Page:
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Spitz, R.A. (1961). Some Early Prototypes of Ego Defenses. J. Amer. Psychoanal. Assn., 9:626-651.

(1961). Journal of the American Psychoanalytic Association, 9:626-651

Some Early Prototypes of Ego Defenses

René A. Spitz, M.D.

Conflict and defense are among the most fundamental and important concepts introduced by Freud in his earliest psychoanalytic publications. He mentioned them already in the letters to Fliess; they remain the focus of our attention to this day. Freud continued refining these concepts and, speaking of the instinct being turned back on the ego and of the instinct undergoing reversal from activity to passivity, he remarked: "Perhaps they represent attempts at defense which, at higher stages of the development of the ego, are effected by other means" (15).

Here a development of the defenses from a more primitive to a more organized stage is clearly suggested. Subsequently this suggestion was taken up by other authors, beginning with Anna Freud's discussion of the chronological sequence of defense mechanisms (9). In 1939, Hartmann (22) started exploring some of the early physiological prototypes for later psychological defenses, a question taken up more recently by Menninger (29) and Greenacre (20).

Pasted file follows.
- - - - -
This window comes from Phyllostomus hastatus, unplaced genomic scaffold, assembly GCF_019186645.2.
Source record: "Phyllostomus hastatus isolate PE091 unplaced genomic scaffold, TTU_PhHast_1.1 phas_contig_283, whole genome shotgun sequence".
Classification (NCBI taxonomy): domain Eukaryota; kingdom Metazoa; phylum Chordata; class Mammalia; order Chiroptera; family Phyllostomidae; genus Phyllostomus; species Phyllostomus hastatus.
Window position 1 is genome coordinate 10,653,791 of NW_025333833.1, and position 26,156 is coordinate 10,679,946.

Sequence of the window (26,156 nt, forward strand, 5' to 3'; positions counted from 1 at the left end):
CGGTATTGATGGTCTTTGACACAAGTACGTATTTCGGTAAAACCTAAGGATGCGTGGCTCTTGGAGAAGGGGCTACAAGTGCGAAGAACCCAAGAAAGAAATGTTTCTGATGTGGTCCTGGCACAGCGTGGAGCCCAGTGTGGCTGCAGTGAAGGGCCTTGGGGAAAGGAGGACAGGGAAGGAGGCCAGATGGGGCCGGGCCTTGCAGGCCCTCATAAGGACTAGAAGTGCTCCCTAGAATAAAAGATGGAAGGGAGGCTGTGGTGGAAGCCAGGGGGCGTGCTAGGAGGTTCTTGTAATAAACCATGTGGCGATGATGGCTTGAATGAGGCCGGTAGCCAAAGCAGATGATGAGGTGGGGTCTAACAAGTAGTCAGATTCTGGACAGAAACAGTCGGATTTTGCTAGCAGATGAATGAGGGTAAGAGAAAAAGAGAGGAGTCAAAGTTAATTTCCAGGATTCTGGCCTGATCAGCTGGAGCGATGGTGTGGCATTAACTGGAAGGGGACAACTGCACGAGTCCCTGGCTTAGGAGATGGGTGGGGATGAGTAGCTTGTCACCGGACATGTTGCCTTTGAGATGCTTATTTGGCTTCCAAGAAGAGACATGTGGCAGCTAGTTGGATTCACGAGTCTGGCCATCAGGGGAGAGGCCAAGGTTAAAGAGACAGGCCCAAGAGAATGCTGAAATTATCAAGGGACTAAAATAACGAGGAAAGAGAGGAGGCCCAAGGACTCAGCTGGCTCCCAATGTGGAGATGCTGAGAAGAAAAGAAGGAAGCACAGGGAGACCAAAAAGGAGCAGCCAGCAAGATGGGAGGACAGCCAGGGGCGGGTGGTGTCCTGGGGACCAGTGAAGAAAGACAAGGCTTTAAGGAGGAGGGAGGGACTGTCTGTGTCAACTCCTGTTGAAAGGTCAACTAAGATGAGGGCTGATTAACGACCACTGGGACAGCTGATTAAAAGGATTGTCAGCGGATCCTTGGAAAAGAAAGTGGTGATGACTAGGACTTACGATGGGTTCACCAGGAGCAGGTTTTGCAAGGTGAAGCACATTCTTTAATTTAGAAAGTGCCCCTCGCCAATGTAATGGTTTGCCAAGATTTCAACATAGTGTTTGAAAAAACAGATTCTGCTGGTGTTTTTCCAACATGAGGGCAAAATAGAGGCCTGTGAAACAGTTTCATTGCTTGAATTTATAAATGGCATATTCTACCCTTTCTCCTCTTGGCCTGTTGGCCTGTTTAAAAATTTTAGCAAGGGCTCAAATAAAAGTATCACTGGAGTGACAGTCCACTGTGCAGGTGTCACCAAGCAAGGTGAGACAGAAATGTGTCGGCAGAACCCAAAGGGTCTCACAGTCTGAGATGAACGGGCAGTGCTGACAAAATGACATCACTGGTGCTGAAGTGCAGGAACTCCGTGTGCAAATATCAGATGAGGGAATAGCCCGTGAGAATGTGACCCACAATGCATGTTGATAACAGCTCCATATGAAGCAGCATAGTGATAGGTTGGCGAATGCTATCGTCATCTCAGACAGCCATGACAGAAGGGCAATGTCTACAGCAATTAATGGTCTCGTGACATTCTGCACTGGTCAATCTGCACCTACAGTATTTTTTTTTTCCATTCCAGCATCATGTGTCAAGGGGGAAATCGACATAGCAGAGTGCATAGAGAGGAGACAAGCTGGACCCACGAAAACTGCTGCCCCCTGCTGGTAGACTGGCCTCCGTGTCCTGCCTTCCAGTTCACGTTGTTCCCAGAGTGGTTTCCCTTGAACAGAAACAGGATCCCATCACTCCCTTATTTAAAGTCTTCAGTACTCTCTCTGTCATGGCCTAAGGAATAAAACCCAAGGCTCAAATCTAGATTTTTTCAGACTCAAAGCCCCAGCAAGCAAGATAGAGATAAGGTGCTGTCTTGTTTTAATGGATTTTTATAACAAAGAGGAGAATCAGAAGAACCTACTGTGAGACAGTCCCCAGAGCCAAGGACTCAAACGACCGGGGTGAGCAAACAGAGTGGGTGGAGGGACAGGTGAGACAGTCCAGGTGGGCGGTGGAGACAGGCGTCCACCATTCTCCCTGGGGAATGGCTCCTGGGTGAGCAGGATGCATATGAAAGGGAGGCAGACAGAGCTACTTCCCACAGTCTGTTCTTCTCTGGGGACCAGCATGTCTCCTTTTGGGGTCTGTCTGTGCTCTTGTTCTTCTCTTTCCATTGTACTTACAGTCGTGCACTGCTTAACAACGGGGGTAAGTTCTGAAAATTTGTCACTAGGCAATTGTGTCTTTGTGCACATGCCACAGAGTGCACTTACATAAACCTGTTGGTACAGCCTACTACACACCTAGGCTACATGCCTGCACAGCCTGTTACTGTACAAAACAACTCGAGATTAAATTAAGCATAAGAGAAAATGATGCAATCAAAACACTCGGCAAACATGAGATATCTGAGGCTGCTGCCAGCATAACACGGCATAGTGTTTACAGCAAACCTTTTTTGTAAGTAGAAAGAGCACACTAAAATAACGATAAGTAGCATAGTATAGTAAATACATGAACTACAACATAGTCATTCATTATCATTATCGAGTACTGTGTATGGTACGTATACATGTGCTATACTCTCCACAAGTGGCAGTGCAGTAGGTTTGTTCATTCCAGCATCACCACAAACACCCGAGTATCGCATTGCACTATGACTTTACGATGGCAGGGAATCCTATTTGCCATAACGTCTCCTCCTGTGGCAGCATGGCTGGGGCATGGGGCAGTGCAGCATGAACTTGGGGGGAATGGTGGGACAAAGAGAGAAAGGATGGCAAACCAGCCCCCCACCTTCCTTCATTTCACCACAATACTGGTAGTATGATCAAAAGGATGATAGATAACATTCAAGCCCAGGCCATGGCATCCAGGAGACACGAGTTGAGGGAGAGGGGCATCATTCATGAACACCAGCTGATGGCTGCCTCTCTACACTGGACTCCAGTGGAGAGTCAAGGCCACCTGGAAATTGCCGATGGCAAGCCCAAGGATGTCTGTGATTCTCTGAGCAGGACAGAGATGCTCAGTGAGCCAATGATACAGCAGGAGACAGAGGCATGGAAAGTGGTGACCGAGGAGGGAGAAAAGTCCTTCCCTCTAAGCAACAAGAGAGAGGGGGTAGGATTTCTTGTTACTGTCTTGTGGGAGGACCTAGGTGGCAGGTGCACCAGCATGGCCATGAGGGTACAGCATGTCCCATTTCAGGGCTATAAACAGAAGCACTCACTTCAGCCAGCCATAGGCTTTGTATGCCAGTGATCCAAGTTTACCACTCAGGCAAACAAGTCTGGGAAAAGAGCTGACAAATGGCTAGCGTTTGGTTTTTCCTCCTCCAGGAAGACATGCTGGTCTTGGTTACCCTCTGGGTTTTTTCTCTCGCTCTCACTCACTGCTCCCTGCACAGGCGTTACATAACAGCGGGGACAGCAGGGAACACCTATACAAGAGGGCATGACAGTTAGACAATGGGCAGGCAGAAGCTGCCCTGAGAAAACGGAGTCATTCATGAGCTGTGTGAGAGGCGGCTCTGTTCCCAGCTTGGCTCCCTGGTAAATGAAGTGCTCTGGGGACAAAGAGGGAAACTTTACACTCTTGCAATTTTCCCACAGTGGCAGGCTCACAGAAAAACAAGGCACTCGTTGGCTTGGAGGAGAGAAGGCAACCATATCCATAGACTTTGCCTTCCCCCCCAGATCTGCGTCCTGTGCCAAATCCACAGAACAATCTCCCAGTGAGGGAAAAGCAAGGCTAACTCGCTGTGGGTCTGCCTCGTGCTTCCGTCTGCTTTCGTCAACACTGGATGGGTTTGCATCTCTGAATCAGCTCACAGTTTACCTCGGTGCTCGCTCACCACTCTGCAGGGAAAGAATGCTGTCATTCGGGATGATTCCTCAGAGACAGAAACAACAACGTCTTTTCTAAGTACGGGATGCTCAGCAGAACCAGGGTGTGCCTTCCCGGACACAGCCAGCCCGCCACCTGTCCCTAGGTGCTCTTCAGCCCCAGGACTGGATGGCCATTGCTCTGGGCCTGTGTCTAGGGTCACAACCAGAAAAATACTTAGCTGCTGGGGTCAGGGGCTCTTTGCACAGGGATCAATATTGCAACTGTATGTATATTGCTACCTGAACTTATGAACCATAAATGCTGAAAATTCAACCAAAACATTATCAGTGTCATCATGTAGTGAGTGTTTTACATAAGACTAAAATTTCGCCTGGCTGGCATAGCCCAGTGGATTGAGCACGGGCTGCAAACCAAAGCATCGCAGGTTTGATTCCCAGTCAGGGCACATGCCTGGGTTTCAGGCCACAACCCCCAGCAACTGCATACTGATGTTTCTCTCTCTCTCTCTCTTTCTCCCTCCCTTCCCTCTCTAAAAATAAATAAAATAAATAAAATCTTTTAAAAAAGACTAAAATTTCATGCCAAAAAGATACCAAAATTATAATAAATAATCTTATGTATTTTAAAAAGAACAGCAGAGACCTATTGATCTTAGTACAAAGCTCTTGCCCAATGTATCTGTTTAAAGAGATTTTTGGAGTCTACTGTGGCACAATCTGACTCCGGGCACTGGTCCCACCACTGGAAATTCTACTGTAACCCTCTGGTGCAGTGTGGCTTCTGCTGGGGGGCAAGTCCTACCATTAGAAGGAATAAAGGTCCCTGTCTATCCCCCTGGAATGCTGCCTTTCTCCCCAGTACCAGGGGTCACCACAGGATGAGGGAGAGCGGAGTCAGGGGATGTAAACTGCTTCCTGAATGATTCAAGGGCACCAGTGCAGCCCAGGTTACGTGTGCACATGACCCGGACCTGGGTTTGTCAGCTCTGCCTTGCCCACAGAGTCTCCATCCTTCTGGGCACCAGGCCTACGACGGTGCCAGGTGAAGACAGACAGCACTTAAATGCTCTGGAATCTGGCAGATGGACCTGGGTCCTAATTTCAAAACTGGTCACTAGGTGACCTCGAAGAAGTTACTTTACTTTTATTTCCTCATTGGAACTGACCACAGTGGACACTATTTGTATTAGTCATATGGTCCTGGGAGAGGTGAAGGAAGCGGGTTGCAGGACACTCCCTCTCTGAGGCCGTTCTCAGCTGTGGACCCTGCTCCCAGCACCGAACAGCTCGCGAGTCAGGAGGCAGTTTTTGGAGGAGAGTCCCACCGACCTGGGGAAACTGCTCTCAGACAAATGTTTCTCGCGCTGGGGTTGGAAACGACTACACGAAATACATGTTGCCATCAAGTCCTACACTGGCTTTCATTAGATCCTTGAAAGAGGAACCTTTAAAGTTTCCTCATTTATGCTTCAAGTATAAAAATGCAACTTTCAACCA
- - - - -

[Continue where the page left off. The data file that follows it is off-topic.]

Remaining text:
It is the purpose of this paper to apply the genetic principle to some of the defense mechanisms of the ego in an attempt to uncover some of their physiological prototypes. In this attempt I will consider phenomena of neonate behavior and functioning, both perceptual and neurophysiological. I have selected them because their mode of functioning seems to present sufficient analogies with the mode of functioning of specific later defense mechanisms to warrant investigation. In some cases, I will be able to point out certain transitional features.

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